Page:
Mid-sized information technology (IT) services company Mphasis has seen 12 consecutive quarters of declining revenue from parent Hewlett-Packard (HP). The company gets about 35% of its total sales from HP.
Chief executive Ganesh Ayyar talks to Itika Sharma Punit about the company's growth strategy, the outlook for business and boosting the morale of employees amid rumours of parent HP selling its stake. Edited excerpts:
Revenue share from HP has been falling for 12 consecutive quarters. Are you considering a change in strategy to ensure stability in business?
If you visualise Mphasis as a collection of three businesses --- direct organic, digital risk & HP-channel business ---, until two quarters ago, we were growing in two of these (direct organic and digital risk). Fundamentally, our strategy hasn't changed; it continues to be focused on growing the direct business. In the past three quarters, we have added new deals with $173 million of total contract value.
The number of wins we have had gives us great confidence that we will continue to have robust growth in that business. In the digital risk segment, we had two wins in the past quarter, which tells the performance in the segment this quarter was probably the lowest and there will be growth from here.
We have not been able to arrest the decline in the business from HP. So, I won't be able to predict any growth. If I extrapolate data for the past 12 months, I expect the decline to continue.
After several rumours about a third party buying out HP's stake in Mphasis, there were reports the company's management was planning to buy out the stake. Is that true?
These reports have been haunting me for the past two years. I don't know where these reports are coming from; certainly not from Mphasis. I don't know which management they are talking about because I am not aware of any of these things. My focus is clearly on growing the business.
Based on interactions with clients, what is your outlook for 2015?
My discussions with clients show most are shifting investments away from traditional services into new areas. The three big investment areas are digital, data and compliance.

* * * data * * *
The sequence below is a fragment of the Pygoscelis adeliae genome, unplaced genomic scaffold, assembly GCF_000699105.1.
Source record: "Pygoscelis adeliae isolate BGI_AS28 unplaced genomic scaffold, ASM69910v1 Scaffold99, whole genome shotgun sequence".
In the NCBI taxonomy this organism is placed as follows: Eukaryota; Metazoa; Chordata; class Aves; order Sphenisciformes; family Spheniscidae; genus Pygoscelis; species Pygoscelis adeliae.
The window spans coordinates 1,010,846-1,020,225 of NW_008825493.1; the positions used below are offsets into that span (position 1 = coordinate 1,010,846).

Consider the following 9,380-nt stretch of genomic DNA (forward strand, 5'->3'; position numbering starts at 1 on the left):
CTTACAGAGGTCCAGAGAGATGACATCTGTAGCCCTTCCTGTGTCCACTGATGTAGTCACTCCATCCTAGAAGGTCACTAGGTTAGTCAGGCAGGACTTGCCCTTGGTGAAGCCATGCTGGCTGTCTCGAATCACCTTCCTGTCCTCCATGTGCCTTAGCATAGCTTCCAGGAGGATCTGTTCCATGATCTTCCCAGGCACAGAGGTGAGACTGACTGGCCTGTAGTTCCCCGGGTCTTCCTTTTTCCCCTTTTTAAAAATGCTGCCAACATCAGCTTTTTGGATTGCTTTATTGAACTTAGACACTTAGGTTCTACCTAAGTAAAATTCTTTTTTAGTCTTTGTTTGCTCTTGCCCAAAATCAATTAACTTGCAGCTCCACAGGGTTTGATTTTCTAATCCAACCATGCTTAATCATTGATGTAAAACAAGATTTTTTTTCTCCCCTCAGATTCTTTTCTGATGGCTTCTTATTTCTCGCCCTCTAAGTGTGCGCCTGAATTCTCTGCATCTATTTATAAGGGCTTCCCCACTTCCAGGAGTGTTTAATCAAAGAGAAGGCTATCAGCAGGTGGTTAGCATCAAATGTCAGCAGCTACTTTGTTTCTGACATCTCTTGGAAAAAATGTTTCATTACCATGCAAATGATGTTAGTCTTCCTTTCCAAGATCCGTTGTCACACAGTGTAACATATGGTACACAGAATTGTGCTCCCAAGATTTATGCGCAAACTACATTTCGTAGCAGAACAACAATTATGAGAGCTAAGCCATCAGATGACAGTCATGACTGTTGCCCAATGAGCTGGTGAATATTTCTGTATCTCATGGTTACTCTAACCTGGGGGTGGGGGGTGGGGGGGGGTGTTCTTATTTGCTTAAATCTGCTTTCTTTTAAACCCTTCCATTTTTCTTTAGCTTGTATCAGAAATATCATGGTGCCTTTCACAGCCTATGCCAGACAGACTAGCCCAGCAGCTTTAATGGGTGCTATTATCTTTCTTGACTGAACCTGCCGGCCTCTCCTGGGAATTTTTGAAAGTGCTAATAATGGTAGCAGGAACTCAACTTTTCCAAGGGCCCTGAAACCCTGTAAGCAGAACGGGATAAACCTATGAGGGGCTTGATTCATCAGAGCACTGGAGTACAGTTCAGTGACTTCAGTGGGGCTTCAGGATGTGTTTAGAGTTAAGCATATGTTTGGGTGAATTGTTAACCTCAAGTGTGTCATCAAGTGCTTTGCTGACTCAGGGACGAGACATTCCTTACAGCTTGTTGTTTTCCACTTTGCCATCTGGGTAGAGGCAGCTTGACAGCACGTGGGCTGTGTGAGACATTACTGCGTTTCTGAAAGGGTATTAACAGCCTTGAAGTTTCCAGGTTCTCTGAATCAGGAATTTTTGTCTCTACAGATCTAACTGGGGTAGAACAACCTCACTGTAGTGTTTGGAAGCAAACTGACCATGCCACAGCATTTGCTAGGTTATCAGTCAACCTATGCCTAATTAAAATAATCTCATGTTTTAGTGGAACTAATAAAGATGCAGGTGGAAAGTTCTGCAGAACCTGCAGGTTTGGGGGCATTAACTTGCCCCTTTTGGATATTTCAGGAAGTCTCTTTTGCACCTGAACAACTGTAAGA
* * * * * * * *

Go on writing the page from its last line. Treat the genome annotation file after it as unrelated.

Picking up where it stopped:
Overall, budgets are not going up; so, they are cutting costs in traditional services, there's no doubt about that. The fact is when contracts for traditional services are due for renewals, there will be intense threat to incumbents. Our pipeline gives us enough confidence to say we will see growth in our direct business in FY16.
How has employee sentiment been in view of the constant rumours of HP selling its stake?
It is a fact that our business with HP is declining, but our direct business is growing. So, employees understand this augers well for the company. We are engaging with our employees. In the third quarter, our attrition is down sequentially. But I won't take that for granted. I don't think we have completely shaken off the concern. We will communicate more with employees.
Have these rumours dampened fresh hiring for the company?
Rumours have been so many that slowly, they're becoming ineffective. As far as our ability to attract top talent is concerned, I get involved in reaching these individuals and so far, we haven't had any major problem in that segment.
But when you go to the mid-level, such concerns can prevent people from joining the company. Also, recent reports about some large companies carrying out workforce re-balancing add to the concern. At such times, I think our hiring process has to have a personal touch.